Communications Systems in Medicine
Created: Jan 2022
Cutting-edge technologies which take advantage of high-speed communication networks are expected to contribute to several aspects of medicine, from performing surgeries to furthering biomedical research.
One notable example of such high-end technology, which requires considerable bandwidth, is the concept of tele-surgery. The idea is that a doctor performs a surgery over the Internet on a patient that is separated from the surgeon by an (often considerable) physical distance. This is achieved by coupling today’s advanced robotic technologies (robotic surgery) to high-speed wireless networks. The importance of this technology is paramount, as it addresses the shortage of surgeons in certain places (e.g. rural areas) and the geographical barriers that might prevent the specialist doctors from reaching the patient on time for a potential life-saving surgery. It also increases the likelihood that a patient will receive a surgery from a doctor who specializes in this specific type of surgery, which improves the patient’s prognosis. This approach is also expected to improve the safety of surgeons, a point particularly important given the current COVID-19 pandemic.
A similar idea can be used not only for remote surgeries, but also for more efficient training of future medical professionals. A technology called Virtual Interactive Presence (VIP) allows neurosurgeons from different locations to collaborate online, in real time by a shared 3-Dimensional (3D) display using high-definition binoculars. VIP displays a merged surgical field display of both surgeon’s hand motions, and was used to carry out several successful test surgeries on a cadaveric model. The collaborating team does not necessarily have to consist of two professional surgeons, but can have one professional surgeon, and one medicine student, which gives this technology an educational value. The current problem of VIP is long latency time, which means there is a delay in the transfer of data such as hand movement. It is thus important to take advantage of the future improvements in the communication networks and incorporate them into the field of medicine. Augmented reality and related technologies similar to VIP can be expected to improve the surgery performance and medical education in the future.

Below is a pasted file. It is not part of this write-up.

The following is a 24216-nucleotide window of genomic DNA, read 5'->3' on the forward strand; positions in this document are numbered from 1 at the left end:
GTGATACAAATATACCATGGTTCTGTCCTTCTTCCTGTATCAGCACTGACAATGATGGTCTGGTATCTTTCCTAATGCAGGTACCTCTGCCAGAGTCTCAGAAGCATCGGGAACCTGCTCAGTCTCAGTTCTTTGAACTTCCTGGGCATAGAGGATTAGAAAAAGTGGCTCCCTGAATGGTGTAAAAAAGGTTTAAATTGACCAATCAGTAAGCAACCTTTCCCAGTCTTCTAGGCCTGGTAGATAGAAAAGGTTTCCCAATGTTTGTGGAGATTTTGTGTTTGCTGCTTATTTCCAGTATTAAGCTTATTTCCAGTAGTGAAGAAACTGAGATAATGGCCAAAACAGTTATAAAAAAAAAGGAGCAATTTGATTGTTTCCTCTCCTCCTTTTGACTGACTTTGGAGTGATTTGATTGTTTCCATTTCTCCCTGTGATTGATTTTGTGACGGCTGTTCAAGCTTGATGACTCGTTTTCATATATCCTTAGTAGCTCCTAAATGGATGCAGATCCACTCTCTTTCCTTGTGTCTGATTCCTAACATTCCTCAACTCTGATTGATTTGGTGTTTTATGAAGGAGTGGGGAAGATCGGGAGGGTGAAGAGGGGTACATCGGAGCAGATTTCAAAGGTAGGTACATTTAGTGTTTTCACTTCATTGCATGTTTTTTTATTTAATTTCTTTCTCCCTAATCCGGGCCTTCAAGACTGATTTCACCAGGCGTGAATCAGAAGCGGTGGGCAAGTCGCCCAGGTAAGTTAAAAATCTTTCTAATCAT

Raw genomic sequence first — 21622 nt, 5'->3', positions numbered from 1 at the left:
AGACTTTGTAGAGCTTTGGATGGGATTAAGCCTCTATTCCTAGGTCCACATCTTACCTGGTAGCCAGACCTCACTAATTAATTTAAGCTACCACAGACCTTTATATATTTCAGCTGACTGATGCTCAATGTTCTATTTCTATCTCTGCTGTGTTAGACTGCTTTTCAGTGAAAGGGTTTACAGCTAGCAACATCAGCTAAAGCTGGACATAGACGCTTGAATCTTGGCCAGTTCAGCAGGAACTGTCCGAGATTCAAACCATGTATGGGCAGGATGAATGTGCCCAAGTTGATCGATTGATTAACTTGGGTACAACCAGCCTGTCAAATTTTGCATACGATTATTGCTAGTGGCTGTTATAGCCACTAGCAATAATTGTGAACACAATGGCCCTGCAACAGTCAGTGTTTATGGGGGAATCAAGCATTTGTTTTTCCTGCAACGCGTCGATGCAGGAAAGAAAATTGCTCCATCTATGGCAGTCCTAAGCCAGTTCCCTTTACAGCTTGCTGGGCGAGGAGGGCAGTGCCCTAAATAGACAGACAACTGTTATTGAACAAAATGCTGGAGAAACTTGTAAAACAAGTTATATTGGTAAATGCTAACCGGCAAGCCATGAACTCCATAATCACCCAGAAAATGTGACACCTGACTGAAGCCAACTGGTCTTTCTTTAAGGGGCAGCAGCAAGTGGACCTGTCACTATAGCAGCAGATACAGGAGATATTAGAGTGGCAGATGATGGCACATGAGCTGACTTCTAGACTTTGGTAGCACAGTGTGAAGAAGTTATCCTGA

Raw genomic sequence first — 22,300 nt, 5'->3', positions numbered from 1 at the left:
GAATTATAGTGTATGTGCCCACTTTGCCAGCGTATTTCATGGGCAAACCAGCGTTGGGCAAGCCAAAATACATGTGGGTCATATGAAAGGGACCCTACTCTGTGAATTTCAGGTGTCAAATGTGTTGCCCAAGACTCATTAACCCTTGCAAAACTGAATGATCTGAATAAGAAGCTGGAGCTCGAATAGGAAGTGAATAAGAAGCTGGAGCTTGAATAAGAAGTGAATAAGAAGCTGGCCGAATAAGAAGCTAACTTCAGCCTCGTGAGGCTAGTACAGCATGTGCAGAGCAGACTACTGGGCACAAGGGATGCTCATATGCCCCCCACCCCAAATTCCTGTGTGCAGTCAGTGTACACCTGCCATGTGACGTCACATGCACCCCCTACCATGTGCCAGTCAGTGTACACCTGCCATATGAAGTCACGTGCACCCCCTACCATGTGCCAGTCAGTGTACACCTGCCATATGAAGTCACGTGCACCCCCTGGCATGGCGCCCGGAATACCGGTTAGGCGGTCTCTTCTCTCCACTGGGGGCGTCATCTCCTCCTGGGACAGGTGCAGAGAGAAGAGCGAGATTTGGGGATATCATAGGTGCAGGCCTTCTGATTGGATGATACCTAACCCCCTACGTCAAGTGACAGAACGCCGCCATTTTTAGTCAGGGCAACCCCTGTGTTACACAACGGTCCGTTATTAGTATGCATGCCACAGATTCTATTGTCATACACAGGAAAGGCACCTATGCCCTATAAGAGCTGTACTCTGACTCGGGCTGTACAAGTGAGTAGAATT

High-speed communication networks can also make sophisticated national health information infrastructures a reality. Such an infrastructure could contain the electronic medical records of all the inhabitants of a certain country, which would greatly facilitate running the national health schemes. This technology could be also incorporated on an international level, for example between members of the same alliance, such as European Union, which would be one more step to increase mobility and convenience.
Another cutting-edge technology example is an online program for analyzing sophisticated large medical images, either by an algorithm or a distantly located professional. As those medical image files can be quite heavy, high-speed communication networks would be required for their transfer between an imaging center and the place/server where they are interpreted.
Current biomedical research generates large amounts of data, such as the sequences of DNA and proteins or 3D images of biochemical molecule structures. This information is often stored in ever-growing biomedical databases used by thousands of researchers. The host sites for those databases need a large bandwidth to be able to respond to thousands, or sometimes even hundreds of thousands of database requests per day. Some of those databases, or separate projects altogether, also allow to run online simulations of e.g. protein folding or macromolecule binding, which relies heavily on calculation power and speedy data transfer. Technologies which will facilitate that transfer will contribute to furthering biomedical research.
One more important technology which relies on high-speed communication is the remote control of experimental apparatus, especially expensive equipment such as electron microscopes or X-ray crystallographic radiation sources. The researchers can send their samples off to equipment operators and then run their experiments (observation) remotely. From their own lab, they can, for example, move their samples freely in the microscope, adjusting the field of vision and magnification as desired. Doing so in real time requires appropriate bandwidth, but the technology increases the availability of expensive equipment to more researchers and reduces travel costs.
In conclusion, advanced technologies that incorporate high-speed communication networks can be used to increase the availability of high-quality surgeries, train future medical professionals, and further the biomedical research, thus contributing greatly to the field of medicine.
National Research Council (US) Committee on Enhancing the Internet for Health Applications: Technical Requirements and Implementation Strategies. Networking Health: Prescriptions for the Internet. Washington (DC): National Academies Press (US); 2000. 2, Health Applications of the Internet. Available from: https://www.ncbi.nlm.nih.gov/books/NBK44714/
National Academy of Engineering (US) and Institute of Medicine (US) Committee on Engineering and the Health Care System; Reid PP, Compton WD, Grossman JH, et al., editors. Building a Better Delivery System: A New Engineering/Health Care Partnership. Washington (DC): National Academies Press (US); 2005. 4, Information and Communications Systems: The Backbone of the Health Care Delivery System. Available from: https://www.ncbi.nlm.nih.gov/books/NBK22862/
Choi, P. J., Oskouian, R. J., & Tubbs, R. S. (2018). Telesurgery: Past, Present, and Future. Cureus, 10(5), e2716. https://doi.org/10.7759/cureus.2716